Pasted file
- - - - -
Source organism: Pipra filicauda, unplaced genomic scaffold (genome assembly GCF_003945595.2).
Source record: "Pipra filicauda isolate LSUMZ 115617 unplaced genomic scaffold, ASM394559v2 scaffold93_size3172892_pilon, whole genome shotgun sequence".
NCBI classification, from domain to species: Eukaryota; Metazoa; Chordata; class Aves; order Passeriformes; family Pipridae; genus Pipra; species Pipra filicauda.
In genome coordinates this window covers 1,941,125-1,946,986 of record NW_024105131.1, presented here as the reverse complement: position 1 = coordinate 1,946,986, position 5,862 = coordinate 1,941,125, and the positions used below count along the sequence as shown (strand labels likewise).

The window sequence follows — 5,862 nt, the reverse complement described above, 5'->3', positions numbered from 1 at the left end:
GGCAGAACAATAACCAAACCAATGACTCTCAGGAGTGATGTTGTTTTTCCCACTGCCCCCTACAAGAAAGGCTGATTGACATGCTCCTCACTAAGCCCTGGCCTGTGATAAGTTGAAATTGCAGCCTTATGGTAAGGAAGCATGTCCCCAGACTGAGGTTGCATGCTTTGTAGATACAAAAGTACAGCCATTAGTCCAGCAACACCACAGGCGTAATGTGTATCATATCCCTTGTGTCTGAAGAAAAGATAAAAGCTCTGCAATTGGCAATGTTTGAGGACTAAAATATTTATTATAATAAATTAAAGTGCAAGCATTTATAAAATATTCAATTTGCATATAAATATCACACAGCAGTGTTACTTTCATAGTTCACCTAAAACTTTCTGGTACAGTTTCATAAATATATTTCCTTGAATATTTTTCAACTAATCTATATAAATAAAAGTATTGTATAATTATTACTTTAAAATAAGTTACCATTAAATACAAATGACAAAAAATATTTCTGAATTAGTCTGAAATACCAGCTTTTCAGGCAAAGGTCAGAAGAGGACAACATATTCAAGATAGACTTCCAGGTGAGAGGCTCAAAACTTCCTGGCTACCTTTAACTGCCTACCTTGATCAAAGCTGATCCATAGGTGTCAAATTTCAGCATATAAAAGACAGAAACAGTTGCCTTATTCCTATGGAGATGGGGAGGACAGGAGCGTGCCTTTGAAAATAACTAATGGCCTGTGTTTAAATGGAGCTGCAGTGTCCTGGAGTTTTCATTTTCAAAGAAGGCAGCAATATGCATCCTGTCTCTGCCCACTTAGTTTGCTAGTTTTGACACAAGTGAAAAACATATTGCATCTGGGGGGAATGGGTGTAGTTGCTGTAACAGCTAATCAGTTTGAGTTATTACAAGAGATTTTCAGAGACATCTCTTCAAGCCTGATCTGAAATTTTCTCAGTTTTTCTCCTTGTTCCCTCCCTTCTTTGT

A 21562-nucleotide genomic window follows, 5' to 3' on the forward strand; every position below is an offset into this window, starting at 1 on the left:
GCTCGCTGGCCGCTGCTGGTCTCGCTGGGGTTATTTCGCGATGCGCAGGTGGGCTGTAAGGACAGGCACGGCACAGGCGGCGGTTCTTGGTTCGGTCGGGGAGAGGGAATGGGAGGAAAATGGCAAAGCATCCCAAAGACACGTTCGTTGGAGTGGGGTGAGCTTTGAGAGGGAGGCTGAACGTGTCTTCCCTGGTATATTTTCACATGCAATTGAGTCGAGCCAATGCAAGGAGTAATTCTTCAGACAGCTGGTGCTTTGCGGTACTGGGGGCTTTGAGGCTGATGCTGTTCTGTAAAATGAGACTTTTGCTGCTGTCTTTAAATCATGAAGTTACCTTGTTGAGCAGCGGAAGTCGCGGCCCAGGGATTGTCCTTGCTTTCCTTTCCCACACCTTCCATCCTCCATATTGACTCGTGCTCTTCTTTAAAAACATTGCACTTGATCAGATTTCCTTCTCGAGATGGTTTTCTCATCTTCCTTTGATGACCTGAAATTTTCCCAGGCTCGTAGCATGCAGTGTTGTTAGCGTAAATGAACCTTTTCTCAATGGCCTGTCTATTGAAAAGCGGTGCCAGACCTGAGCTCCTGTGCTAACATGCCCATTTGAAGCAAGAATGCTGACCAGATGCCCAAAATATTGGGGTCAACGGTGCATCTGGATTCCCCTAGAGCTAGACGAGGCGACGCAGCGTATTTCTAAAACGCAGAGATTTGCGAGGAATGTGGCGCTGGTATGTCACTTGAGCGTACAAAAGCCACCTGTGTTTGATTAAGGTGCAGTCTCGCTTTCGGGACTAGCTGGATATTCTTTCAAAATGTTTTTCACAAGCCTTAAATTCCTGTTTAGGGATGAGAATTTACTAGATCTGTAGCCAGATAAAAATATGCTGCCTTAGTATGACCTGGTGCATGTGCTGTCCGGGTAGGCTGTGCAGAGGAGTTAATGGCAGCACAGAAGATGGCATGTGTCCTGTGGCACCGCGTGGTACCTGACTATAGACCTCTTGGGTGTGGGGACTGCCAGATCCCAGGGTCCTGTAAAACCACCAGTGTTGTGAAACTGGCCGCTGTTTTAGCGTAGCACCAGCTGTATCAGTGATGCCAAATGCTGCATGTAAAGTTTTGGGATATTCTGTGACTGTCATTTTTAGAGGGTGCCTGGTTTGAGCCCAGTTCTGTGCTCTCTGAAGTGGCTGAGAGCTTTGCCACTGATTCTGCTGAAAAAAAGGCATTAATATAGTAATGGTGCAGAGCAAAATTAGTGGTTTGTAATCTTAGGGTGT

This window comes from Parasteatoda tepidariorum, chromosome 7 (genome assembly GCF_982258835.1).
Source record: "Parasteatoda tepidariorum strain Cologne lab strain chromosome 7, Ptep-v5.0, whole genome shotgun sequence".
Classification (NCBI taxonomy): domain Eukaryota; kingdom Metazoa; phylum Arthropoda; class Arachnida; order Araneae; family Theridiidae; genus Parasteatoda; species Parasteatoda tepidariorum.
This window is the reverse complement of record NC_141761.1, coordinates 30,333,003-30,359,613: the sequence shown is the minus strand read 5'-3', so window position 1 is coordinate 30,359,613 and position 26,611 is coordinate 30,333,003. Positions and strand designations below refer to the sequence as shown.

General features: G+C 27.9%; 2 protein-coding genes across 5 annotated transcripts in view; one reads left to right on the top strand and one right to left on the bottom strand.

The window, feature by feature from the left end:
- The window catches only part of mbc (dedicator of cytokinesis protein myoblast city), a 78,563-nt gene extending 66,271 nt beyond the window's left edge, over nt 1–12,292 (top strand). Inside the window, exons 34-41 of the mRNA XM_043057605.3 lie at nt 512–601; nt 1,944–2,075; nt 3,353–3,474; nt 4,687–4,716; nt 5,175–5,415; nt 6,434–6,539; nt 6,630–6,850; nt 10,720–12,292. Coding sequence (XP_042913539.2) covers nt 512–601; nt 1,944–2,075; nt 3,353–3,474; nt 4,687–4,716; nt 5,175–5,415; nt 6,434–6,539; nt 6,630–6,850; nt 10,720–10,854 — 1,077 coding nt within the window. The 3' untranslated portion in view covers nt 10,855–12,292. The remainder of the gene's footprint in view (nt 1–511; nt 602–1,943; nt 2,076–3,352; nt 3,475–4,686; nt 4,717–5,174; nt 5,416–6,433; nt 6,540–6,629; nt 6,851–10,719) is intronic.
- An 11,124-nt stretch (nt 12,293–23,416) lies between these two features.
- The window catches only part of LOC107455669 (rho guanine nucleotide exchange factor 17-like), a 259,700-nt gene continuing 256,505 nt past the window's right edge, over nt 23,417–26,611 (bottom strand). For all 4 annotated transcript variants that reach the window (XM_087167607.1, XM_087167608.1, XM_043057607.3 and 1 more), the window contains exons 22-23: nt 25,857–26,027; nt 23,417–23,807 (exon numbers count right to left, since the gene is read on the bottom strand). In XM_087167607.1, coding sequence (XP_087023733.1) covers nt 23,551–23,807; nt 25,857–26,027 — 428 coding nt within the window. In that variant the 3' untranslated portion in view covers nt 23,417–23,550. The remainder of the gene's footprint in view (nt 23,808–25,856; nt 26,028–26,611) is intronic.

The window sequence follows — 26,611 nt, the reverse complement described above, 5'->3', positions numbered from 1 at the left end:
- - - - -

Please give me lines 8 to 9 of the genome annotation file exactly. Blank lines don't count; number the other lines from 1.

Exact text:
GCTCGCTGGCCGCTGCTGGTCTCGCTGGGGTTATTTCGCGATGCGCAGGTGGGCTGTAAGGACAGGCACGGCACAGGCGGCGGTTCTTGGTTCGGTCGGGGAGAGGGAATGGGAGGAAAATGGCAAAGCATCCCAAAGACACGTTCGTTGGAGTGGGGTGAGCTTTGAGAGGGAGGCTGAACGTGTCTTCCCTGGTATATTTTCACATGCAATTGAGTCGAGCCAATGCAAGGAGTAATTCTTCAGACAGCTGGTGCTTTGCGGTACTGGGGGCTTTGAGGCTGATGCTGTTCTGTAAAATGAGACTTTTGCTGCTGTCTTTAAATCATGAAGTTACCTTGTTGAGCAGCGGAAGTCGCGGCCCAGGGATTGTCCTTGCTTTCCTTTCCCACACCTTCCATCCTCCATATTGACTCGTGCTCTTCTTTAAAAACATTGCACTTGATCAGATTTCCTTCTCGAGATGGTTTTCTCATCTTCCTTTGATGACCTGAAATTTTCCCAGGCTCGTAGCATGCAGTGTTGTTAGCGTAAATGAACCTTTTCTCAATGGCCTGTCTATTGAAAAGCGGTGCCAGACCTGAGCTCCTGTGCTAACATGCCCATTTGAAGCAAGAATGCTGACCAGATGCCCAAAATATTGGGGTCAACGGTGCATCTGGATTCCCCTAGAGCTAGACGAGGCGACGCAGCGTATTTCTAAAACGCAGAGATTTGCGAGGAATGTGGCGCTGGTATGTCACTTGAGCGTACAAAAGCCACCTGTGTTTGATTAAGGTGCAGTCTCGCTTTCGGGACTAGCTGGATATTCTTTCAAAATGTTTTTCACAAGCCTTAAATTCCTGTTTAGGGATGAGAATTTACTAGATCTGTAGCCAGATAAAAATATGCTGCCTTAGTATGACCTGGTGCATGTGCTGTCCGGGTAGGCTGTGCAGAGGAGTTAATGGCAGCACAGAAGATGGCATGTGTCCTGTGGCACCGCGTGGTACCTGACTATAGACCTCTTGGGTGTGGGGACTGCCAGATCCCAGGGTCCTGTAAAACCACCAGTGTTGTGAAACTGGCCGCTGTTTTAGCGTAGCACCAGCTGTATCAGTGATGCCAAATGCTGCATGTAAAGTTTTGGGATATTCTGTGACTGTCATTTTTAGAGGGTGCCTGGTTTGAGCCCAGTTCTGTGCTCTCTGAAGTGGCTGAGAGCTTTGCCACTGATTCTGCTGAAAAAAAGGCATTAATATAGTAATGGTGCAGAGCAAAATTAGTGGTTTGTAATCTTAGGGTGT

This window comes from Parasteatoda tepidariorum, chromosome 7 (genome assembly GCF_982258835.1).